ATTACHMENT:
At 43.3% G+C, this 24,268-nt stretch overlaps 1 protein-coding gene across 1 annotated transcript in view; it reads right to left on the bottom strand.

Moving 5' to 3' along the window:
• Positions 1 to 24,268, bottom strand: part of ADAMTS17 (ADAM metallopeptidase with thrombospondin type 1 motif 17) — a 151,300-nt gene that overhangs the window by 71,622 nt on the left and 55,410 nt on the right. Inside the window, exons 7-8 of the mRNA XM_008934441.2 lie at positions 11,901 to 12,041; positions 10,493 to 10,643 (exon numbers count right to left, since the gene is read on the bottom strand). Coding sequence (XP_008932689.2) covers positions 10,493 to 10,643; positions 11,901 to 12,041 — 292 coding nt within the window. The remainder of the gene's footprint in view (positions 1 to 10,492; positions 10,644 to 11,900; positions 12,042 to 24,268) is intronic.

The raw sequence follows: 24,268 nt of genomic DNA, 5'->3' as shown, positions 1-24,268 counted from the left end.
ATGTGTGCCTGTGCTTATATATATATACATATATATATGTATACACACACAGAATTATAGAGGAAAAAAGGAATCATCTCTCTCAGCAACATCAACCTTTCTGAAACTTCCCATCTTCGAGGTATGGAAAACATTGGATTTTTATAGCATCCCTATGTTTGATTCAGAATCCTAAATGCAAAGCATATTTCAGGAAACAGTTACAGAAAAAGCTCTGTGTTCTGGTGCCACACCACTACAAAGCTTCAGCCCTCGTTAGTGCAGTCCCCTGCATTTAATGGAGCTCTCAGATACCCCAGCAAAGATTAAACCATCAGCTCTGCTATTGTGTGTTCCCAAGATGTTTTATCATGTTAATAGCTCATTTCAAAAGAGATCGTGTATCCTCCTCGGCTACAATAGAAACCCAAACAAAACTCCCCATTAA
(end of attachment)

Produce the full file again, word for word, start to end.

At 43.3% G+C, this 24,268-nt stretch overlaps 1 protein-coding gene across 1 annotated transcript in view; it reads right to left on the bottom strand.

Moving 5' to 3' along the window:
• Positions 1 to 24,268, bottom strand: part of ADAMTS17 (ADAM metallopeptidase with thrombospondin type 1 motif 17) — a 151,300-nt gene that overhangs the window by 71,622 nt on the left and 55,410 nt on the right. Inside the window, exons 7-8 of the mRNA XM_008934441.2 lie at positions 11,901 to 12,041; positions 10,493 to 10,643 (exon numbers count right to left, since the gene is read on the bottom strand). Coding sequence (XP_008932689.2) covers positions 10,493 to 10,643; positions 11,901 to 12,041 — 292 coding nt within the window. The remainder of the gene's footprint in view (positions 1 to 10,492; positions 10,644 to 11,900; positions 12,042 to 24,268) is intronic.

The raw sequence follows: 24,268 nt of genomic DNA, 5'->3' as shown, positions 1-24,268 counted from the left end.
ATGTGTGCCTGTGCTTATATATATATACATATATATATGTATACACACACAGAATTATAGAGGAAAAAAGGAATCATCTCTCTCAGCAACATCAACCTTTCTGAAACTTCCCATCTTCGAGGTATGGAAAACATTGGATTTTTATAGCATCCCTATGTTTGATTCAGAATCCTAAATGCAAAGCATATTTCAGGAAACAGTTACAGAAAAAGCTCTGTGTTCTGGTGCCACACCACTACAAAGCTTCAGCCCTCGTTAGTGCAGTCCCCTGCATTTAATGGAGCTCTCAGATACCCCAGCAAAGATTAAACCATCAGCTCTGCTATTGTGTGTTCCCAAGATGTTTTATCATGTTAATAGCTCATTTCAAAAGAGATCGTGTATCCTCCTCGGCTACAATAGAAACCCAAACAAAACTCCCCATTAA